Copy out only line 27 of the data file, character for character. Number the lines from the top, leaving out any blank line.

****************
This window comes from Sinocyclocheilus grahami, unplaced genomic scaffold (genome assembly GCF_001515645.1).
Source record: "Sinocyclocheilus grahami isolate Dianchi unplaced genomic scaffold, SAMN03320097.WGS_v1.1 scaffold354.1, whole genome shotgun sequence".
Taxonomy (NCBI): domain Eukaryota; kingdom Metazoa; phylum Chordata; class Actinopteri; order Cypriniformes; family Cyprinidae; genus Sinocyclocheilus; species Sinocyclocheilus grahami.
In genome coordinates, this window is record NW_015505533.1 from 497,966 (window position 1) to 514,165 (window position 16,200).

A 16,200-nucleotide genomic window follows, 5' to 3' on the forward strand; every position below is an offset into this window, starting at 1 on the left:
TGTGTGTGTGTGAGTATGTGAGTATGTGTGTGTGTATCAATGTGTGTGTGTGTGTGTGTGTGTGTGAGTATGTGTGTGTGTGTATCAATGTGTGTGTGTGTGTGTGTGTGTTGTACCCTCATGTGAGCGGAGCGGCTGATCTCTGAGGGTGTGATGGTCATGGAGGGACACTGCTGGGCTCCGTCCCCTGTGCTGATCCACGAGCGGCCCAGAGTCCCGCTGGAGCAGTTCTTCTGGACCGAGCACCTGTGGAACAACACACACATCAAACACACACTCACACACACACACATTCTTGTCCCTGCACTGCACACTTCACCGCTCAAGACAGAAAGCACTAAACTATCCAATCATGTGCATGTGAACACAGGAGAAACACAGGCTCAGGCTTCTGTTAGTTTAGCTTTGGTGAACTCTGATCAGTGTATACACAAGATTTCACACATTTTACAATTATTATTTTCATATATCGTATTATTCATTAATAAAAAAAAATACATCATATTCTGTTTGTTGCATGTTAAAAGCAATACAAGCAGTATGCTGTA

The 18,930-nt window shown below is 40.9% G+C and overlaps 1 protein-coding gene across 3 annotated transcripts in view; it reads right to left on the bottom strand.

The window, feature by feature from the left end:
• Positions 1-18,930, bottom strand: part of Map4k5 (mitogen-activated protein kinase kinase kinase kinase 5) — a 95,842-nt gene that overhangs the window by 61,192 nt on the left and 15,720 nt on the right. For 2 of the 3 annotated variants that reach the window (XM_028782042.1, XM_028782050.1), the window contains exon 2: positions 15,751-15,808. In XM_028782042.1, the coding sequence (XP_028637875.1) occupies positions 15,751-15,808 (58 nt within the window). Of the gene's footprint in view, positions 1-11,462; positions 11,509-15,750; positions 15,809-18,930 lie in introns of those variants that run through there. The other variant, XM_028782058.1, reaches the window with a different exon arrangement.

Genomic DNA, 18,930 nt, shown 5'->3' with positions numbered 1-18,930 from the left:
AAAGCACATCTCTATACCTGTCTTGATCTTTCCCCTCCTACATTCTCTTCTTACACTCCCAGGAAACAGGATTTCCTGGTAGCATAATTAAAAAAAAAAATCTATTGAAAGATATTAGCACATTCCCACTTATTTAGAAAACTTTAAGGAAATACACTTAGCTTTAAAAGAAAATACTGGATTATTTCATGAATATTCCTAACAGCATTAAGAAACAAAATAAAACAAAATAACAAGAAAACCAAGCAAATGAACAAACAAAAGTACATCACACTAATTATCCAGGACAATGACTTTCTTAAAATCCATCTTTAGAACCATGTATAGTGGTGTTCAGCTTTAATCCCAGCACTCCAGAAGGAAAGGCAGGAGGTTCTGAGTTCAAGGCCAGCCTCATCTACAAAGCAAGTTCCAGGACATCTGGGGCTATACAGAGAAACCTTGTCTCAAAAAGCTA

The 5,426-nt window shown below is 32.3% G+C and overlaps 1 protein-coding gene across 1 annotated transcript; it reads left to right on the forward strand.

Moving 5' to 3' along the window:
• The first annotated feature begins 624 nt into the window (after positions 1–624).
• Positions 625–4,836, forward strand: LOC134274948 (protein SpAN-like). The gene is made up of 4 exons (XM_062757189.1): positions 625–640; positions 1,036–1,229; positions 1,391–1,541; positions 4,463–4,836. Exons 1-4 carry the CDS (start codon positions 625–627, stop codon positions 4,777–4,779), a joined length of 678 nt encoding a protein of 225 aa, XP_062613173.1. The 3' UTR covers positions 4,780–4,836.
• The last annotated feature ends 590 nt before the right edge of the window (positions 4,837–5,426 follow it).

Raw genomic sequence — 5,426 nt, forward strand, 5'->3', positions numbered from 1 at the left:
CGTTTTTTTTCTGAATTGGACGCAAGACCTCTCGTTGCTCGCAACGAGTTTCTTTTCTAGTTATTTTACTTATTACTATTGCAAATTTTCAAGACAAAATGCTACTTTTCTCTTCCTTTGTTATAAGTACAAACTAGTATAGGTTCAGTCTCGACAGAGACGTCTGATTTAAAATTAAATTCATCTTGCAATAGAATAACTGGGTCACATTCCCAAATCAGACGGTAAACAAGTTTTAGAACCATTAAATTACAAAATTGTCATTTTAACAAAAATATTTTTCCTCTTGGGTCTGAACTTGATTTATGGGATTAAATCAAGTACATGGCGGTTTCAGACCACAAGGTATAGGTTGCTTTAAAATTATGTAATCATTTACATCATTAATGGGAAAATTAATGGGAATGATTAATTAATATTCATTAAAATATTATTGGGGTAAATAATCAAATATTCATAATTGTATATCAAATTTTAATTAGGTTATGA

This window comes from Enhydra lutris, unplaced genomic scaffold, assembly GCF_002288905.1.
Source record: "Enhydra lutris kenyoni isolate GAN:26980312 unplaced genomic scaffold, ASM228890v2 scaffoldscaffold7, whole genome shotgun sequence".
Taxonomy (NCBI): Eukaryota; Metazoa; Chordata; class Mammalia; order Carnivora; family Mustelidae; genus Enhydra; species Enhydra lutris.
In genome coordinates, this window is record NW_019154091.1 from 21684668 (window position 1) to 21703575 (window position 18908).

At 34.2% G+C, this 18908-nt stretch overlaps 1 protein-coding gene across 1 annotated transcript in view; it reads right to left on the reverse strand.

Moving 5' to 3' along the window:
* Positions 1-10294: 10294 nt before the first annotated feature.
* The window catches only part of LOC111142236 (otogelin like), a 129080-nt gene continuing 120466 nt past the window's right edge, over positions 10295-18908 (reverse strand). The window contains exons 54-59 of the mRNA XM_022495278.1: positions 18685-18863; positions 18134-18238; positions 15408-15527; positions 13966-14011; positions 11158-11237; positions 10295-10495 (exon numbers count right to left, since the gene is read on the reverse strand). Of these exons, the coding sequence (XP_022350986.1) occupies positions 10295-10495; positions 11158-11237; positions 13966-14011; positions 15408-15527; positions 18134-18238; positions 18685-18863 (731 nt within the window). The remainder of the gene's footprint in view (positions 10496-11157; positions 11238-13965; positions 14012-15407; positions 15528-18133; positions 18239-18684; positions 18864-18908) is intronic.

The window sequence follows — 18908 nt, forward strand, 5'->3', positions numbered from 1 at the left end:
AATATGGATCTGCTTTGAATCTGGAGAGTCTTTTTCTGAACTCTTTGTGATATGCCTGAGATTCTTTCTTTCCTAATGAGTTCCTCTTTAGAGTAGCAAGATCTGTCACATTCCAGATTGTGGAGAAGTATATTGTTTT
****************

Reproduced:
The window sequence follows — 18908 nt, forward strand, 5'->3', positions numbered from 1 at the left end: